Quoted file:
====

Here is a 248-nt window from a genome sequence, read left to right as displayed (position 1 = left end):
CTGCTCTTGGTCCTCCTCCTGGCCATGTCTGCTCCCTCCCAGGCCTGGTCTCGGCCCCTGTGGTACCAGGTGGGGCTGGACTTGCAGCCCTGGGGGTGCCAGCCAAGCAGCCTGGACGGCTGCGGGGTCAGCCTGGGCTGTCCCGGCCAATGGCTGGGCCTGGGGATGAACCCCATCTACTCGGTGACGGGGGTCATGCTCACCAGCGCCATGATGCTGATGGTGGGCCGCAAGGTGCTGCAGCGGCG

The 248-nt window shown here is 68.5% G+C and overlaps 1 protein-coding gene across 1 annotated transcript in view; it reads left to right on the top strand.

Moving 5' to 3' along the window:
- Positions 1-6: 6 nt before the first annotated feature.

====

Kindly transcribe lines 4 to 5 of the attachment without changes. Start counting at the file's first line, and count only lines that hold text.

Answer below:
Moving 5' to 3' along the window:
- Positions 1-6: 6 nt before the first annotated feature.